The main goal of the paper is to explain the role of expectations in austerity cycles during financial bailouts. The paper presents a political economy model of bailouts, where the conditions, their implementation, and market reception are considered as forms of a social dilemma. In such situations, expectations about the actions of other actors approximated by the concepts of trust or distrust play a critical role. An environment of trust is conducive to mitigating the size and effects of fiscal contraction, while an environment of distrust is likely to magnify both. It is also argued that the credibility of government is the key driving force in these self-reinforcing cycles. The crisis management experiences of Greece and Ireland serve to illustrate the theoretical model.
The main question of the paper, in the context of European economic governance reforms, is to assess whether strengthening fiscal institutions will resolve the problem of budgetary imbalances in countries prone to the deficit bias. The central argument is that the commitment behind the institutional changes — signaled by the composition of fiscal consolidation and the role of external actors — is critical for the success of reforms. In order to examine this thesis the contrasting experiences of Hungary and Slovakia are analyzed. While both have struggled with fiscal imbalances and eventually introduced far-reaching institutional reforms, these were successful in Slovakia while reversed in Hungary. The major implication of these cases is that changes in fiscal management cannot be treated as mere technicalities and are inseparable from the broader economic policy agenda. In countries where short-term considerations dominate decision-making, rules are implemented only under strong external pressure and are likely to be circumvented.
Following their accession to the European Union, new member states are now facing the next step in the integration process: the adoption of the common currency. While there is a relative agreement about the overall benefits of joining the European Monetary Union (EMU), the timing of entry has been subject to significant controversy. A gradual path of accession is often suggested since the contractionary effects of fulfilling the fiscal criterion of the Maastricht Treaty might contradict the objective of real convergence. The author argues against this position by showing that even without EMU entry it is the self-interest of the new member states to pursue policies in accordance with its rules, considerations of competitiveness make the usual options of financing further deficits (inflation, accumulation of debt, or increasing taxes) very costly in terms of long-term growth prospects. Slovenia and the Baltic countries have already recognised this and have achieved a virtuous circle of low deficit, low debt and high growth rates. In contrast, the Visegrád countries are struggling with the fiscal criteria. In their case accession into the euro-zone opens a window of opportunity to introduce reforms, which are conducive to the long-term sustainability of their finances.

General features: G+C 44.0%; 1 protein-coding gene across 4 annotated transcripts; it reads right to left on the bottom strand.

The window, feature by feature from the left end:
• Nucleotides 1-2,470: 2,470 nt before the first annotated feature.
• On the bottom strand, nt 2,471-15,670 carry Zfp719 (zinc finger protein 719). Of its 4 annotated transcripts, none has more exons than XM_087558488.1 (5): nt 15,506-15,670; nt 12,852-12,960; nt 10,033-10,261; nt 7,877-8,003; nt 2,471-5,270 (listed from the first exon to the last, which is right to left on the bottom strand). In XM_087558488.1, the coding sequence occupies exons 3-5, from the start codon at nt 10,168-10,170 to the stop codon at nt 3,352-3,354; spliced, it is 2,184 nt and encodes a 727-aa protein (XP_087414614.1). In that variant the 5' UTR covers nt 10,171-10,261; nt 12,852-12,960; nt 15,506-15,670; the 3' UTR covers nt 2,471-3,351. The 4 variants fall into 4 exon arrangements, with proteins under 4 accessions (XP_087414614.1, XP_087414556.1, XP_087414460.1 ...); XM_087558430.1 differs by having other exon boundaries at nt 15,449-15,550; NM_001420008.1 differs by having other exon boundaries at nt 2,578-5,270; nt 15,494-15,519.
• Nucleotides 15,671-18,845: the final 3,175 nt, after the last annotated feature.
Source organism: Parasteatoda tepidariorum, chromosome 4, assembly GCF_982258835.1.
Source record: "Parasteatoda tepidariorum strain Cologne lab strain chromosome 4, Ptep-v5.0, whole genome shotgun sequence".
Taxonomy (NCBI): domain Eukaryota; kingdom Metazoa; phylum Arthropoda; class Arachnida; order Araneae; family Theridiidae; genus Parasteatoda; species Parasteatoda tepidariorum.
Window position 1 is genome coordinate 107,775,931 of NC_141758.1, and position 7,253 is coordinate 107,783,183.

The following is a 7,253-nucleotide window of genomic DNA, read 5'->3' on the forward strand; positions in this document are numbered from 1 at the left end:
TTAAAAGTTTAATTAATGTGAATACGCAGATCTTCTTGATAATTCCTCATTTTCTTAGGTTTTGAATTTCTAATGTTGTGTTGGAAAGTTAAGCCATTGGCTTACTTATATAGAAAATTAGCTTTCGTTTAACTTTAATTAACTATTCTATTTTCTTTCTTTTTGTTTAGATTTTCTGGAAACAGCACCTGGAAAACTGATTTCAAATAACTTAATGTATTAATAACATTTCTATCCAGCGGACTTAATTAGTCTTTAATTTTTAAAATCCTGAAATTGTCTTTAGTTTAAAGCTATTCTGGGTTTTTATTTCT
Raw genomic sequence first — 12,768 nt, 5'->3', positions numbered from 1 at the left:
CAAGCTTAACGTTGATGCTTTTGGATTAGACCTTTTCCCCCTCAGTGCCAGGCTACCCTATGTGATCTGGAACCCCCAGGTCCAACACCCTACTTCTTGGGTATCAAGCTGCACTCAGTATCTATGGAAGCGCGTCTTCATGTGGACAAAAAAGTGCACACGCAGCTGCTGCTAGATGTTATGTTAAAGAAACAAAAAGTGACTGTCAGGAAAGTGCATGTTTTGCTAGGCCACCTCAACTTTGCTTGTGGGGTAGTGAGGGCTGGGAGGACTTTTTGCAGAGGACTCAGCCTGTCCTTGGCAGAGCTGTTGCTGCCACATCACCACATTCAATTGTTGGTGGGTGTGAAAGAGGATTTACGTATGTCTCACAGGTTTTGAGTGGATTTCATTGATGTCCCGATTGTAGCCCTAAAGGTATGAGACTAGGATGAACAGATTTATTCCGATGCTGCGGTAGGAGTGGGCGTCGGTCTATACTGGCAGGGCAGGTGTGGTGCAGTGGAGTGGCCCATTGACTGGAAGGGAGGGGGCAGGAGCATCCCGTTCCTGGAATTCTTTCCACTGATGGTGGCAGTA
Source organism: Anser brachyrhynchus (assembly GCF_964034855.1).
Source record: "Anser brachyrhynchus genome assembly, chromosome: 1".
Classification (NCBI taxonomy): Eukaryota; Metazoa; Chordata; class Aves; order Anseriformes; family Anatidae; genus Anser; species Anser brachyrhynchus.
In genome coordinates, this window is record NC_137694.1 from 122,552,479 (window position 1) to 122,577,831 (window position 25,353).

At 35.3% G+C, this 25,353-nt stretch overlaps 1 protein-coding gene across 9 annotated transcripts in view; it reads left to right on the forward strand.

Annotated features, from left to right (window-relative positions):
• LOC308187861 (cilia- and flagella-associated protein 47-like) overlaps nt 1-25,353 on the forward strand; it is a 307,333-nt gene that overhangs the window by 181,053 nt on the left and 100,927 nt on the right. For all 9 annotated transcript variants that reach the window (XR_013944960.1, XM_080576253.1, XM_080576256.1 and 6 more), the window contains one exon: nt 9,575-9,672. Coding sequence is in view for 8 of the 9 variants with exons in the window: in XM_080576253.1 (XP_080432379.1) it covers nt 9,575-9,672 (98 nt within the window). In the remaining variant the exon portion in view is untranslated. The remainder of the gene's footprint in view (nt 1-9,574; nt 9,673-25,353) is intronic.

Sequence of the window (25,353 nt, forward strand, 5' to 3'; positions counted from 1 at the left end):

The paper surveys the challenges of researching soft concepts in economics through focusing on trust. Although there is increasing evidence about its importance for macroeconomic outcomes, tensions with the homo oeconomicus model as well as the difficulties of conceptualization and measurement imply significant difficulties for research. The paper argues that comparative economics with its systemic analysis and traditional openness to interdisciplinary approaches is particularly well-suited for resolving these challenges, and it could also provide a contribution to trust research through integrating macro-, meso- and micro-level analysis.
EMU Enlargement to the East and the West CEPR/ESI Conference. Report of the 8th annual conference of the Centre for Economic Policy Research (CEPR) and the European Summer Institute (ESI) held in September 2004 in Budapest, Hungary. (Conference report by Edin Mujagic); Dilemmas around the future enlargement of the EU-EACES Conference. The European Association for Comparative Economic Studies (EACES) held its 8th biannual conference at the Faculty of Economics in Belgrade on September 23-25, 2004. (Conference report by Dóra Gyõrffy and László Jankovics)
Book reviews: (1) T. Szentes: The Political Economy of Development. Globalisation and System Transformation (Budapest: Akadémiai Kiadó, 2004, 439 pp.) (Reviewed by György Csáki); T. Erdos: Fenntartható gazdasági növekedés (Sustainable Economic Development) (Budapest: Akadémiai Kiadó, 2003, 518 pp.) (Reviewed by Dóra Gyõrffy); J. Winiecki - V. Benacek - M. Laki: The Private Sector after Communism, New Entrepreneurial Firms in Transition Economies (Oxfordshire - New York: Routledge, 2004, 170 pp.) (Reviewed by Éva Voszka)
László Csaba: The New Political Economy of Emerging Europe (Budapest: Akadémiai Kiadó, 2005, 359 pp.) (Reviewed by András Blahó); George Kopits (ed.): Rules-based Fiscal Policy in Emerging Markets:Background, Analysis and Prospects (Houndmills, Basingstoke, Hampshire, New York: Palgrave Macmillan, 2004, 286 pp.) (Reviewed by Dóra Gyorffy); J. Barkley Rosser, Jr. - Marina V. Rosser: Comparative Economics in a Transforming World Economy (2nd edition) (Massachusetts, Cambridge, London: MIT Press, 2004, 646 pp.) (Reviewed by Tamás Kovács); Bruno S. Sergi: Economic Dynamics in Transitional Economics: The Four-P Governments, the EU Enlargement, and the Bruxelles Consensus (New York, London, Oxford: Haworth Press/International Business Press, 2003, 234 pp.) (Reviewed by Qerim Qerimi)